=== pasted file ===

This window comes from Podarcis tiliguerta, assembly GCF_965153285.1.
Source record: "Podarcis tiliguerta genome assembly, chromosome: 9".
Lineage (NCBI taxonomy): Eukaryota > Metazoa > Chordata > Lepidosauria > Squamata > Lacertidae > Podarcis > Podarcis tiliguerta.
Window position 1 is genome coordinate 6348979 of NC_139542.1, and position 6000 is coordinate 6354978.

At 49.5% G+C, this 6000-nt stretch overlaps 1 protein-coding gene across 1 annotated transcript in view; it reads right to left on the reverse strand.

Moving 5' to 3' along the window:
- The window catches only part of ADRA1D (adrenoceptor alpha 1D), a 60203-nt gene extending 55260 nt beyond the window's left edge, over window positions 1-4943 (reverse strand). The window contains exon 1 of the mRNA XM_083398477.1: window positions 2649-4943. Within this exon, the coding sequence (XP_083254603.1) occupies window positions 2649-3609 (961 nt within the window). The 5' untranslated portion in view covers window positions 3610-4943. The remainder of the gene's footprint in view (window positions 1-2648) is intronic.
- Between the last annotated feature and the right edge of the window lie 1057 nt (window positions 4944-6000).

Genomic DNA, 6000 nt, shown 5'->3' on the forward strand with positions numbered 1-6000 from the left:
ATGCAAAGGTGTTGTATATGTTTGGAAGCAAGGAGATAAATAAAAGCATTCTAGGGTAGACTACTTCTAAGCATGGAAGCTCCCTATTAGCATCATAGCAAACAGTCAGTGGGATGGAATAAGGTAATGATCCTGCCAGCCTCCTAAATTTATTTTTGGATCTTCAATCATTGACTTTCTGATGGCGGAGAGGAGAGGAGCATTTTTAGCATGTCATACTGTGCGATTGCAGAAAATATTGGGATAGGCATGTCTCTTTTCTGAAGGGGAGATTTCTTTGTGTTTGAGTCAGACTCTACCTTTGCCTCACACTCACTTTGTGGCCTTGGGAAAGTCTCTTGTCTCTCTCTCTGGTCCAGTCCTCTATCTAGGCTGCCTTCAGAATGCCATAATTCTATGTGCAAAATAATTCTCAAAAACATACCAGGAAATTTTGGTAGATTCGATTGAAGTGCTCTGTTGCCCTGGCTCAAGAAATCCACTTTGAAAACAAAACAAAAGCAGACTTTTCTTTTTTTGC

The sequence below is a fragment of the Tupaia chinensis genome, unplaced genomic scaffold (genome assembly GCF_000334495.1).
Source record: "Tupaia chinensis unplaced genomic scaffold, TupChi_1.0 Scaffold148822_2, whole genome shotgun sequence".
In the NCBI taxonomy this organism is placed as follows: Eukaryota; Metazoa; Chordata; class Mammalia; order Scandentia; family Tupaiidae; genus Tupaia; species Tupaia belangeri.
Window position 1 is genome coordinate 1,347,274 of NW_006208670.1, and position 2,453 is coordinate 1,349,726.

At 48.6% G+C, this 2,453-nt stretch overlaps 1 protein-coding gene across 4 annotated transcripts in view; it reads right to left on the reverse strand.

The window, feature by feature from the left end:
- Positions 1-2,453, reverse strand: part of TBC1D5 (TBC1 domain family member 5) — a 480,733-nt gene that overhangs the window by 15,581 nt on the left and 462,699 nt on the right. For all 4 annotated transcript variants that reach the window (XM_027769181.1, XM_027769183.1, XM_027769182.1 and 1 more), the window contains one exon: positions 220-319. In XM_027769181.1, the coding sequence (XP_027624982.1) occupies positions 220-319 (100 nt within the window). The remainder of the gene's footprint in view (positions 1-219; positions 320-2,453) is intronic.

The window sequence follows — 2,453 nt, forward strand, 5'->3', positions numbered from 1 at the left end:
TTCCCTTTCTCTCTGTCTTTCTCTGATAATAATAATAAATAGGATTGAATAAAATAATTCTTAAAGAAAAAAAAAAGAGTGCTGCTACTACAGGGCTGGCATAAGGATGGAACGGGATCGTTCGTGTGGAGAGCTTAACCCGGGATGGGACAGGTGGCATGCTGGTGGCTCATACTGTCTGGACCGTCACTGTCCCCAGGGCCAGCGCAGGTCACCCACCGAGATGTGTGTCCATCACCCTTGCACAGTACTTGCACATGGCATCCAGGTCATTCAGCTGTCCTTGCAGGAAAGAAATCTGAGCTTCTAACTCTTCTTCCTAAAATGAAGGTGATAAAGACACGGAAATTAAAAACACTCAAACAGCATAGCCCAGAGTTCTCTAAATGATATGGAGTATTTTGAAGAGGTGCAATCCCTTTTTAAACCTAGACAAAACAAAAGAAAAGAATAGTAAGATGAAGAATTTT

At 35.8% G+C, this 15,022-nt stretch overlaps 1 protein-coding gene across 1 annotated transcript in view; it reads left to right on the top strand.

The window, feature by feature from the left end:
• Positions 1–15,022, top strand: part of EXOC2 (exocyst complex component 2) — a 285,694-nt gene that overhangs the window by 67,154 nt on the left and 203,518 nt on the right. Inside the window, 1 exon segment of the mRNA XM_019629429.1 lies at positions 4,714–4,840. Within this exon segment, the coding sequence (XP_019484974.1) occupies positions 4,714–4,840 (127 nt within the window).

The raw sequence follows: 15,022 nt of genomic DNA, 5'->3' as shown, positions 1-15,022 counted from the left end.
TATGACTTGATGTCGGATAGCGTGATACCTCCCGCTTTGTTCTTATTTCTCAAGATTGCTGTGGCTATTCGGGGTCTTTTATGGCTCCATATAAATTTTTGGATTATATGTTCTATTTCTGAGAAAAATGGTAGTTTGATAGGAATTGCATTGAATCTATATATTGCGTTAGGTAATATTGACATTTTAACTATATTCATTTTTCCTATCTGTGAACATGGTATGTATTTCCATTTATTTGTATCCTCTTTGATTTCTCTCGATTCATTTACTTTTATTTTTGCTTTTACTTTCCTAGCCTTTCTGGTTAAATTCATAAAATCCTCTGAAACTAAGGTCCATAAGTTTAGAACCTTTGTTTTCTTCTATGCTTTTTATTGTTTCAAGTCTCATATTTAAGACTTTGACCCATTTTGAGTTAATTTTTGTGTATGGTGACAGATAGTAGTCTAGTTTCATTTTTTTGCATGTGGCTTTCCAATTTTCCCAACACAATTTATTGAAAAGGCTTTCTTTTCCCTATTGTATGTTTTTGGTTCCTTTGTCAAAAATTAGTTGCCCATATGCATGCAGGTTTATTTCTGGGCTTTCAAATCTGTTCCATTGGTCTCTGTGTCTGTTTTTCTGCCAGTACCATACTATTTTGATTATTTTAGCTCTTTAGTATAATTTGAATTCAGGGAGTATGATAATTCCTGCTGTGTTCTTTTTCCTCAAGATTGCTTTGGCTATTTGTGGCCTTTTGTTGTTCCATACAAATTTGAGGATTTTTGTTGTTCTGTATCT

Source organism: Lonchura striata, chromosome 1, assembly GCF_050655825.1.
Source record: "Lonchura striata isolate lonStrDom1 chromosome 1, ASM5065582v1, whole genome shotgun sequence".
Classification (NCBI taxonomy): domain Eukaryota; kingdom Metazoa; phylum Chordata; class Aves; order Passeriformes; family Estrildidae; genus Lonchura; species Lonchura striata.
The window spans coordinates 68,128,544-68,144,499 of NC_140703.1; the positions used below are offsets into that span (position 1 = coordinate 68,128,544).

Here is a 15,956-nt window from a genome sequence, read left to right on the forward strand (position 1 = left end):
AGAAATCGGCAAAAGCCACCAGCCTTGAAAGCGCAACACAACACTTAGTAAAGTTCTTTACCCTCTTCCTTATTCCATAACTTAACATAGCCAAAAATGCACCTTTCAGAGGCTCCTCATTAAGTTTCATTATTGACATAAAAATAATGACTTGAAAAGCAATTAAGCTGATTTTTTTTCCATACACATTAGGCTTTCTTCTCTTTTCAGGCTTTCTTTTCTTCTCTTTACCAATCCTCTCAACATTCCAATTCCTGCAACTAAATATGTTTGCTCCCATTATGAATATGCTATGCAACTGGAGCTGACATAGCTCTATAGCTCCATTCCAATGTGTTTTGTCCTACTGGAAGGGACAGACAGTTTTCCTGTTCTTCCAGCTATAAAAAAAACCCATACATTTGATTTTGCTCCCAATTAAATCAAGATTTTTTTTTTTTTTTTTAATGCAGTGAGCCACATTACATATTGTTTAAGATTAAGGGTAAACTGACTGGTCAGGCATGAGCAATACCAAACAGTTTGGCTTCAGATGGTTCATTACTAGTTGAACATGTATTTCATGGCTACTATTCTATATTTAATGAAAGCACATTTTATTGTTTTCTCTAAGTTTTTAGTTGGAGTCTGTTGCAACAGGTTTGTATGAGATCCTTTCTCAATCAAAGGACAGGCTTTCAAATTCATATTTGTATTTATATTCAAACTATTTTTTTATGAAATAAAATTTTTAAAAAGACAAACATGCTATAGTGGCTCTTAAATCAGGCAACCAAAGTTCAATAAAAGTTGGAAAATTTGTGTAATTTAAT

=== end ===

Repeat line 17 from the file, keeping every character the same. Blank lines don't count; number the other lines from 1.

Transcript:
- Positions 1-2,453, reverse strand: part of TBC1D5 (TBC1 domain family member 5) — a 480,733-nt gene that overhangs the window by 15,581 nt on the left and 462,699 nt on the right. For all 4 annotated transcript variants that reach the window (XM_027769181.1, XM_027769183.1, XM_027769182.1 and 1 more), the window contains one exon: positions 220-319. In XM_027769181.1, the coding sequence (XP_027624982.1) occupies positions 220-319 (100 nt within the window). The remainder of the gene's footprint in view (positions 1-219; positions 320-2,453) is intronic.